Economic development succeeds at the interface of people, place and prosperity. As Janet Hammer explains in her recent article in IEDC’s Economic Development Journal, the triple bottom line (TBL) concept recognizes the interconnections between economic, environmental and social factors and provides an important framework for engaging in economic development.
The article addresses lessons learned from TBL projects around the country, including several good economic development practices such as:
- Incorporating natural resource stewardship into development initiatives
- Conducting sincere community engagement efforts that identify and respond to community priorities
- Designing programs so that they benefit multiple populations
- Creating built-in (but flexible) accountability mechanisms to ensure project goals are met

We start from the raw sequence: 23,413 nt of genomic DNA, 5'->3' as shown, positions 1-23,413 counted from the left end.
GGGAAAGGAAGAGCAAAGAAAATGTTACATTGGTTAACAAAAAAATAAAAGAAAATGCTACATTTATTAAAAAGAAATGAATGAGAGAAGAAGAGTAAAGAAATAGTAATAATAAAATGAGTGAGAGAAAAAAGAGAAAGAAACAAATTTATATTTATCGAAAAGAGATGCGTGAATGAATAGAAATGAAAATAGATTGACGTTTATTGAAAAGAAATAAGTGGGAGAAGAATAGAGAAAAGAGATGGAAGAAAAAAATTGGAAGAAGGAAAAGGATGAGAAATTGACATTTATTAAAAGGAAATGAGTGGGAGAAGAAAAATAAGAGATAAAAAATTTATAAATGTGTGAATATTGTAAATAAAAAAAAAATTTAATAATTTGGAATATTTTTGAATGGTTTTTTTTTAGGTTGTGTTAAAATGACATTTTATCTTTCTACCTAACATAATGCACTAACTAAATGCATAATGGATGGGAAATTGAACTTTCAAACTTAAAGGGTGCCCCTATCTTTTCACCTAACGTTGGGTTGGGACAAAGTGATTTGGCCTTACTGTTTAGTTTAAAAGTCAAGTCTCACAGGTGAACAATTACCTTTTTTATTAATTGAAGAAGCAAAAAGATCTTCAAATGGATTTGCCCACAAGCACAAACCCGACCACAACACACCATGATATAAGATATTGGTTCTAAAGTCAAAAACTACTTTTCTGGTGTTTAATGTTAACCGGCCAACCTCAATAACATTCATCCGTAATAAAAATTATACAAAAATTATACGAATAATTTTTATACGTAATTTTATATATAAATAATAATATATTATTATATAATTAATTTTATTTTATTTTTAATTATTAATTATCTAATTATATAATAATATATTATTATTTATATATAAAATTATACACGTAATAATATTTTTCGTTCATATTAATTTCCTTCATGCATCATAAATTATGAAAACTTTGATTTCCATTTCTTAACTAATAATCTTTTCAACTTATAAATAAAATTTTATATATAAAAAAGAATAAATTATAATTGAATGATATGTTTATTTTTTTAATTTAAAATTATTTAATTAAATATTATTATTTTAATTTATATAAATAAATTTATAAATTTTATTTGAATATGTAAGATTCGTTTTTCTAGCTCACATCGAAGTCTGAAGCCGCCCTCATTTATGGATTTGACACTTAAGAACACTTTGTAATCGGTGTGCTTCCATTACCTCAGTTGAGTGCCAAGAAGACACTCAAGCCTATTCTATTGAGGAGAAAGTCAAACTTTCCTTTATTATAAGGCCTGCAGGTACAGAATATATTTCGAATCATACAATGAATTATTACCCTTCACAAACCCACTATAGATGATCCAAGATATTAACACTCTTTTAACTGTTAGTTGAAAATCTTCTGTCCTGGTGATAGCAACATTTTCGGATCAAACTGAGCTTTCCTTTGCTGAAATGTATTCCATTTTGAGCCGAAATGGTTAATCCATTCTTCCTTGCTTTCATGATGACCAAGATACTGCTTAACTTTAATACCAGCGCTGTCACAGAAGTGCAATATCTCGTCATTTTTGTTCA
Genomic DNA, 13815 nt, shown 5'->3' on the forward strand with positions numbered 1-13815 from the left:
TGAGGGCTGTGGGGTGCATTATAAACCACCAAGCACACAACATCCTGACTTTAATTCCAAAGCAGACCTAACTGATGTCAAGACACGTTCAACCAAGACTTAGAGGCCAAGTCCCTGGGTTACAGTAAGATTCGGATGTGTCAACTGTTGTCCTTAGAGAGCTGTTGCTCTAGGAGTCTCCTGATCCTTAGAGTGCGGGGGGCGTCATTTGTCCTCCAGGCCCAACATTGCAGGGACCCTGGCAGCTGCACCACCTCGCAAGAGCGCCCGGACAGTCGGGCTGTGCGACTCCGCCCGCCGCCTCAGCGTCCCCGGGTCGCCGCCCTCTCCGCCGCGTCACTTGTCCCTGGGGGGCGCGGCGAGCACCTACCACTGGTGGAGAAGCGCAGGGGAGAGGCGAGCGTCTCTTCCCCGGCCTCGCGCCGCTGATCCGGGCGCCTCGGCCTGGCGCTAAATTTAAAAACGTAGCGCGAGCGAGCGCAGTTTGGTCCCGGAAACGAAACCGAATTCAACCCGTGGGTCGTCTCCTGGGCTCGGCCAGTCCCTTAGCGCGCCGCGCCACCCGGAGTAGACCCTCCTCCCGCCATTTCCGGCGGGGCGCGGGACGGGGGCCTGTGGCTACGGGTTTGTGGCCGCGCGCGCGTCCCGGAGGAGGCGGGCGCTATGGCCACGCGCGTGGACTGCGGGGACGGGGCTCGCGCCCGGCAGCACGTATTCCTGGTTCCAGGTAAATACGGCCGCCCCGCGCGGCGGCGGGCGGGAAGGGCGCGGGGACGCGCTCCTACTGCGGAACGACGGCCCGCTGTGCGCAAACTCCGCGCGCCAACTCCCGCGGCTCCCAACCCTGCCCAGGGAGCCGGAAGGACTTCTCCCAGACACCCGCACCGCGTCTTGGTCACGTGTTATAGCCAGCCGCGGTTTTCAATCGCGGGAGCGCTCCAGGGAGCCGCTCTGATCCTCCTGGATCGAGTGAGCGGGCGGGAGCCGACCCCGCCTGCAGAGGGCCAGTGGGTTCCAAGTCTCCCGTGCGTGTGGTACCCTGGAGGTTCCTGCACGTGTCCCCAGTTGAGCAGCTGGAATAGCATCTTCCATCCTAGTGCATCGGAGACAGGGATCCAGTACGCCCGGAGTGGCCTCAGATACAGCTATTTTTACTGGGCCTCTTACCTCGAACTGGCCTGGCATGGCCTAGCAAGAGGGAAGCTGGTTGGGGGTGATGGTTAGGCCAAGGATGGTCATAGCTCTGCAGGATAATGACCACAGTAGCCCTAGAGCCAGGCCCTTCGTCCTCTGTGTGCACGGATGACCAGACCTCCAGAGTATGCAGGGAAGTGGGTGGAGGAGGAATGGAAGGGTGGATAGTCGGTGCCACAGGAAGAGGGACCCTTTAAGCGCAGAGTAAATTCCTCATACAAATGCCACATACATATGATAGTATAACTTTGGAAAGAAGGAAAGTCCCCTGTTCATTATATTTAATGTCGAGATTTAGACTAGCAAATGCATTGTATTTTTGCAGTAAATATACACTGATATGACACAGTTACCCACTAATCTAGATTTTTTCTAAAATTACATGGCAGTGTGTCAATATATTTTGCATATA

- Considering the life cycle of a project through a whole system approach that addresses long-term costs and benefits and community impacts
- Making strategic investments and collaborating via partnerships to create the conditions necessary for investments to flourish
The author’s larger point is that there is not one right way to achieve triple bottom line performance. Just as each community is different, each community’s TBL projects and initiatives can uniquely address local economic development needs in a systemic and interconnected way.
The triple bottom line concept is central to economic development. Most communities have visions and goals that include economic prosperity, environmental quality, healthy people and livability. Not only should economic development be conducted in ways that take us toward rather than away from those goals, it turns out that those very factors are important for fostering economic development.
IEDC members can access the article “When Three Equals One: Triple Bottom Line Economic Development” here. Janet Hammer leads The Collaboratory, a consultancy focused on sustainable economic and community development plus program insight and action.